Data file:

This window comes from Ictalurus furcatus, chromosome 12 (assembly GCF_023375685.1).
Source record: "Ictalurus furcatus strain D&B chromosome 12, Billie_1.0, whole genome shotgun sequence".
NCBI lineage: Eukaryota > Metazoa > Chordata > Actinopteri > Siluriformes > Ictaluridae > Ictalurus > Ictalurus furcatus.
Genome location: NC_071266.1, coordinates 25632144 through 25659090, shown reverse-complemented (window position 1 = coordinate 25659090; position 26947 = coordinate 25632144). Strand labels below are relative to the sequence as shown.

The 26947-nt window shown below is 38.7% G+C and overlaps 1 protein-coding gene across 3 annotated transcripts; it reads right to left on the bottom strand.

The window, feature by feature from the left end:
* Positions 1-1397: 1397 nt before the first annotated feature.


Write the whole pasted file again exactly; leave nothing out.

This window comes from Ictalurus furcatus, chromosome 12 (assembly GCF_023375685.1).
Source record: "Ictalurus furcatus strain D&B chromosome 12, Billie_1.0, whole genome shotgun sequence".
NCBI lineage: Eukaryota > Metazoa > Chordata > Actinopteri > Siluriformes > Ictaluridae > Ictalurus > Ictalurus furcatus.
Genome location: NC_071266.1, coordinates 25632144 through 25659090, shown reverse-complemented (window position 1 = coordinate 25659090; position 26947 = coordinate 25632144). Strand labels below are relative to the sequence as shown.

The 26947-nt window shown below is 38.7% G+C and overlaps 1 protein-coding gene across 3 annotated transcripts; it reads right to left on the bottom strand.

The window, feature by feature from the left end:
* Positions 1-1397: 1397 nt before the first annotated feature.